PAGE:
Posted on: 25 March 2019
For those of us who are old enough to remember, Britain’s pubs once looked and felt a lot different from those found today.
Typified by a concoction of terrible lighting, sticky carpets and smoke-filled snugs, these were places which catered to the old guard – not families. But one only has to visit their local watering hole to see how quickly this has all changed. In contrast, we are now presented with super clean rooms replete with better lighting, better seating and more inclusive demeanours.
This evolution in the bar and pub trade has injected new life into a once stuttering industry, with turnover growth jumping from -0.5% between 2011-2014 to +1.3% between 2014-2017. The industry is doing so well, in fact, that the MCA predicts pubs will contribute more turnover than any other sector in the UK eating out market in 2018.
For every success the local pub has had in recent years, however, there have been many hoops to jump through along the way. From beer taxes to child bans, here we look at how public houses became the family-friendly places we know today.
In the beginning, there was ale
While the proliferation of pubs can be credited back to the 13th century, the first licensing system occurred around 300 years later in 1552, when Edward VI grew concerned over the nation’s increasing ale dependency. Naturally, the law was not received well by punters at the time, as only those who were licensed could buy alcohol.
This initial licence was replaced in 1690 by an increase in alcohol tax. This one was designed to curb the nation’s drinking habits further, while subsequently funding the ongoing wars of 17th century Britain. However, this elevated tax only made smuggling alcohol more lucrative and, thus, more endemic.
After centuries of alcohol smuggling, the beer tax was finally abolished in 1830. This meant that, now, anyone could sell beer wherever they wanted – no licence was necessary. Naturally, this led to an increase in pubs across the nation, both in traditional establishments and in people’s homes (this is where the term ‘public house’ came from).
However, the free for all didn’t last long. In 1904, the Public House Licensing Act was raised in response to the proliferation of unlawful public houses. The Licensing Act stated that any establishment serving alcohol needed to be a licensed premises (and not somebody’s home). There was also a strong movement to ‘improve’ the pubs of the time, making them a more hospitable and well-rounded recreational facility – a radical proposition for an industry which hadn’t changed in over 500 years.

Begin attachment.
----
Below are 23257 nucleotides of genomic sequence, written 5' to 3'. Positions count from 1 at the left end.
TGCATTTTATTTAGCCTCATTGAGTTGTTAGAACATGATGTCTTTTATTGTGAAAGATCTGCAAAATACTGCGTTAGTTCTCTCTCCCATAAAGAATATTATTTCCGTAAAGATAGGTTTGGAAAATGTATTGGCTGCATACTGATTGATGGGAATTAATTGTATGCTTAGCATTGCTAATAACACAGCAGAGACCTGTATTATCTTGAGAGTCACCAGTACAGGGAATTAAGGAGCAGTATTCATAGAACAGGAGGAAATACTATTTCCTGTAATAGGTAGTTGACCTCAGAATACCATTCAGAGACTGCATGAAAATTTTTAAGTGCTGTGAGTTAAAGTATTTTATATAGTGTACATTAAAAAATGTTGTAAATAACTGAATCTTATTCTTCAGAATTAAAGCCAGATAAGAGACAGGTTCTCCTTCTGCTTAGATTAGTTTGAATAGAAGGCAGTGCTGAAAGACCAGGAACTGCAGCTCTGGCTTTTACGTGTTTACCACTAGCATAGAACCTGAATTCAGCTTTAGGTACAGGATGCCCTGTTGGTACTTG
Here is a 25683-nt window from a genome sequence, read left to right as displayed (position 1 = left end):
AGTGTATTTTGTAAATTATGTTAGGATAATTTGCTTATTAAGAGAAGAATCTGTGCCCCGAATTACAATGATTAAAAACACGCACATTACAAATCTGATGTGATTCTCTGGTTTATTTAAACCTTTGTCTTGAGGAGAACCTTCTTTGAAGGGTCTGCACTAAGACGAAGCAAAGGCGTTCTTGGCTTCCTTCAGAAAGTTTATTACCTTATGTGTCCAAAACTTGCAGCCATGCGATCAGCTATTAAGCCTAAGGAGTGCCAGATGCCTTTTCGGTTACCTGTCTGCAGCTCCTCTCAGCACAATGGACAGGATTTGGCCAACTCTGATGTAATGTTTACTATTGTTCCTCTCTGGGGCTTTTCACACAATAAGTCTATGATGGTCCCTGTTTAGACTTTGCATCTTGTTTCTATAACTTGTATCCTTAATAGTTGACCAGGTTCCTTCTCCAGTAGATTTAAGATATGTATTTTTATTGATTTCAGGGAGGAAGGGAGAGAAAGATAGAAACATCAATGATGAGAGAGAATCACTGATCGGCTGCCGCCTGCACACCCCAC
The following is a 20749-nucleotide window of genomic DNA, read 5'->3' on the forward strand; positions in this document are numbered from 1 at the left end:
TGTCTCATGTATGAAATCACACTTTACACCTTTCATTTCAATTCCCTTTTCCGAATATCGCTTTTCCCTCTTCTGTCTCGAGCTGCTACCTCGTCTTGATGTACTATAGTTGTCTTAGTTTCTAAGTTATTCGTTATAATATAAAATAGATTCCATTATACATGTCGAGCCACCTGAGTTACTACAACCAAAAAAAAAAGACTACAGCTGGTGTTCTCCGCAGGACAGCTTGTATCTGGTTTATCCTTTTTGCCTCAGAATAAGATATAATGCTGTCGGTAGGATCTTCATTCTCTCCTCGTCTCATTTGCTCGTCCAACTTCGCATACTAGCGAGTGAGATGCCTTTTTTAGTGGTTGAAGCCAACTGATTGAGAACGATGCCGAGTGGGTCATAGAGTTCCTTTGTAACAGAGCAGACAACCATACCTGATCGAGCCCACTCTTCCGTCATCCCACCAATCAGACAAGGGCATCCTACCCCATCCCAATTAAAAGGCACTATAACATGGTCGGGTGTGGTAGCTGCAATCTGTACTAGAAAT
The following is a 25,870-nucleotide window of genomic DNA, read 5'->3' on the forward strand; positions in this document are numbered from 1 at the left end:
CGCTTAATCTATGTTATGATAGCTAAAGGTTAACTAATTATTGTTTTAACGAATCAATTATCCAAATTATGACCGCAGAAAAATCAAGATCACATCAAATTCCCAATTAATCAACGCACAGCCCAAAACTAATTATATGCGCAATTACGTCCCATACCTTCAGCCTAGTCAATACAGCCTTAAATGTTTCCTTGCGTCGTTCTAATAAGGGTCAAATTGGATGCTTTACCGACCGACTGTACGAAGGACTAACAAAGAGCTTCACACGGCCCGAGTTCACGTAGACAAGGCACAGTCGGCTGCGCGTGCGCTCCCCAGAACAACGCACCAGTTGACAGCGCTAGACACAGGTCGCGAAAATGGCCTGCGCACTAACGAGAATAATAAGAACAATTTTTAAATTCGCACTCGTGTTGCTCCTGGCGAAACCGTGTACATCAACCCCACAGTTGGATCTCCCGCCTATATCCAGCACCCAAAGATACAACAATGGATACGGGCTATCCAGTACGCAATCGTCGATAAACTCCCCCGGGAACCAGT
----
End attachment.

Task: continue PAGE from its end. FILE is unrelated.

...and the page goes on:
From this point, local pub landlords began to see more opportunities.
Table for one
Whether we are chewing the fat with friends or sharing a traditional Sunday dinner with the family, eating out together is something which, today, is very much the norm. However, this hasn’t always been the case. In fact, even after the Public House Licensing Act was put in place, pubs remained unyielding and would only cater to one demographic: working-class men. No women were allowed in, nor were middle and upper-class men – they could only drink in the snug or lounge.
In fact, it wasn’t until the 1970s when women were officially regarded as part of the ‘pub culture’. For children, however, they had to wait much longer to be allowed into public houses – it wasn’t until 1995 that the law was over-turned and children under 14 were officially permitted entry to places where alcohol was served. This, along with the 2007 public smoking ban, further helped the ‘family pound’ flourish in the pub industry.
Food for thought
Soon after the ban was over-turned, landlords began to see pubs as the new hang-out for families.
To appeal to this growing trade, pubs began to expand their offerings. Along with alcoholic drinks and food, non-alcoholic drinks would be served and opening hours would be extended to suit the needs of working families. The abundance of microwave ovens and freezer foods also meant pubs could offer extensive menus at affordable prices.
Cheap, quick food served in a pleasant environment was something which families across the nation, quite literally, ate up.
Following the rulebook
While families are very much a part of pub culture today, there are still certain restrictions in place for children.
For instance, no unaccompanied children under 16 can go into a pub between 12 am and 5 am, and no under-18s can consume alcohol on pub premises unless food is served. In these cases, 16 and 17-year-olds are allowed to drink beer, wine or cider with their meal, provided the alcohol is purchased by someone over-18.
Moreover, if a pub has a particular licence which says it is used ‘primarily or exclusively’ for the supply and consumption of alcohol, then no children under the age of 16 can enter the premises unless they are accompanied by an over-18.
Despite these restrictions, the family-friendly pub shows no signs of slowing down. In fact, while 1,100 pubs closed their doors in 2015, BBPA reported fewer than half that number closed in 2016. Mintel also recorded an estimated 3 per cent increase in sales to £7.4bn in 2016, mainly from the sale of food (the volume of alcoholic drinks served actually went down in the same year).
It’s plain to see that pubs are continuing to evolve with customer demand - now they just need to make sure they can keep up with the pace.
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Business Guidance27 November 2018
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